Taniya Gholston said she was saved when the shooter’s gun jammed as he entered her classroom. “All I heard was two shots and he came in there with a gun,” the 16-year-old told the Post-Dispatch. “I was trying to run and I couldn’t run. Me and him made eye contact but I made it out because his gun got jammed.”
Two teachers recounted near-miss confrontations with the shooter.
Ashley Rench told The Associated Press she was teaching advanced algebra to sophomores when she heard a loud bang. Then the school intercom announced, “Miles Davis is in the building.”
“That’s our code for intruder,” Rench said.
Students took refuge beneath her desk and behind her podium as the shooter tried to enter the locked classroom before giving up and going away.
“I don’t know why he chose not to break my windows or shoot through the lock,” she said.
Raymond Parks was about to teach a dance class for juniors when a man dressed in black approached. At first, Parks thought the man was carrying a broom or a stick. Then he realized it was a gun.
“The kids started screaming and running and scrambling. He walked directly into the two doors and pointed the gun over at me because I was in the front,” Parks said.
For some unknown reason, Parks said, the shooter pointed the gun away from him and let Parks and the dozen or so students leave the room. “That’s what I don’t understand. He let me go,” Parks said.
Janay Douglas’ 15-year-old daughter got stuck in a hallway when the school was locked down. Douglas said she received a call from her daughter letting her know she heard shots.
“One of her friends busted through the door, he was shot in the hand, and then her and her friends just took off running. The phone disconnected,” Douglas said. “I was on my way.”
Kuczka, the slain teacher, taught health at Central for 14 years and recently began coaching cross-country at Collegiate, her daughter said. “She was definitely looking forward to retirement though. She was close,” Abbey Kuczka said.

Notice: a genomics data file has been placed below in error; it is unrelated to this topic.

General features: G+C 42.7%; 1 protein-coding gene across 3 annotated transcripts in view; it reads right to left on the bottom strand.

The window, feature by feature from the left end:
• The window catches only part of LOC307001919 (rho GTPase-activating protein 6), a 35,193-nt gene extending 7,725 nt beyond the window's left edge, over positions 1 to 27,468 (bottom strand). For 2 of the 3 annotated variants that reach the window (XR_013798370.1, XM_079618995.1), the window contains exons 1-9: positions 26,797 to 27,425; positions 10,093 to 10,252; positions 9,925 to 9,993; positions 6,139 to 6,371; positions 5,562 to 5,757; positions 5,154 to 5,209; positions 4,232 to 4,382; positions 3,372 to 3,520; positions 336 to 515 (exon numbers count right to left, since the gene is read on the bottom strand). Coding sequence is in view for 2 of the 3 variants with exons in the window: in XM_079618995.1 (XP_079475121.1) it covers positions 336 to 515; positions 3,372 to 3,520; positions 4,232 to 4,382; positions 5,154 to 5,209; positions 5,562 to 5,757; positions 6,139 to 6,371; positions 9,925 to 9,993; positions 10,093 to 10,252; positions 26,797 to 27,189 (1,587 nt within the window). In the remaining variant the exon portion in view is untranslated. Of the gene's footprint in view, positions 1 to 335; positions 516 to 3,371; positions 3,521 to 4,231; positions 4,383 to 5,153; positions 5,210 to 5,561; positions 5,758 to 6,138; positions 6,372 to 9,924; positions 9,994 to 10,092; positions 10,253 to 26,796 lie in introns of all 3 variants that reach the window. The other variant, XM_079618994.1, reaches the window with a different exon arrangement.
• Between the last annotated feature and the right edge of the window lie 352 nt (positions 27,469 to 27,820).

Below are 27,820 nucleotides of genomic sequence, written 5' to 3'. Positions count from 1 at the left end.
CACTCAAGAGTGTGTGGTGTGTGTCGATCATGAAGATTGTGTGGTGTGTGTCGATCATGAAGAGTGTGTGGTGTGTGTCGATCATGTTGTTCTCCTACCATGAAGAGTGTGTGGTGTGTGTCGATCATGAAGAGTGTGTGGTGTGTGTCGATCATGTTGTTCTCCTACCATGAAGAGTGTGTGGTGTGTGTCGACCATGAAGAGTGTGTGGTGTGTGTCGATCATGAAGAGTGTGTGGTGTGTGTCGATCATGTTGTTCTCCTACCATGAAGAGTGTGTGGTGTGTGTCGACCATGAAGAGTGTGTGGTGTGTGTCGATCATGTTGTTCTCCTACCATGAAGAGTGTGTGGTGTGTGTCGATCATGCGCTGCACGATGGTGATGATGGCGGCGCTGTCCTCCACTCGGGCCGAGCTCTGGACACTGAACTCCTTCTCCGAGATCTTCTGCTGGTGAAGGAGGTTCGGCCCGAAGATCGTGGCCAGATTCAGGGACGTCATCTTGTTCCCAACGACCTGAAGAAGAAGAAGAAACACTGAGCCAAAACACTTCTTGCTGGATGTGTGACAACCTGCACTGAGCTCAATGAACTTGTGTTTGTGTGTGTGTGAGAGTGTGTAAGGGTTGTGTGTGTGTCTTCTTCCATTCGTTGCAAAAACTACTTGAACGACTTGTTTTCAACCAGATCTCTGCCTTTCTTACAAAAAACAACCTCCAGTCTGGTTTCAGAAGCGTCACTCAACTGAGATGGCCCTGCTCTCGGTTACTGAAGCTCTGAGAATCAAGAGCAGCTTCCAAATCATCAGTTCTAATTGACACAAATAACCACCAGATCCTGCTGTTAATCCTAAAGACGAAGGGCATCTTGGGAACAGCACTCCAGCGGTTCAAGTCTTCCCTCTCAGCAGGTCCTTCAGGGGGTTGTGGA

Kuczka’s biography on the school website said she was the married mother of five and a grandmother of seven. She was an avid bike rider and was part of a 1979 national championship field hockey team at what is now Missouri State University.
“I cannot imagine myself in any other career but teaching,” Kuczka wrote on the website. “In high school, I taught swimming lessons at the YMCA. From that point on, I knew I wanted to be a teacher.”
The shooting left St. Louis Mayor Tishaura Jones shaken.
“Our children shouldn’t have to experience this,” Jones said. “They shouldn’t have to go through active shooter drills in case something happens. And unfortunately that happened today.”
White House press secretary Karine Jean-Pierre said additional action is needed to stop gun violence.
“Every day that the Senate fails to send an assault weapons ban to the president’s desk or waits to take another common sense actions, is a day too late for families and communities impacted by gun violence,” Jean-Pierre said.
The school district placed all of its schools on lockdown for the remainder of the day, and canceled all after-school activities, including sports.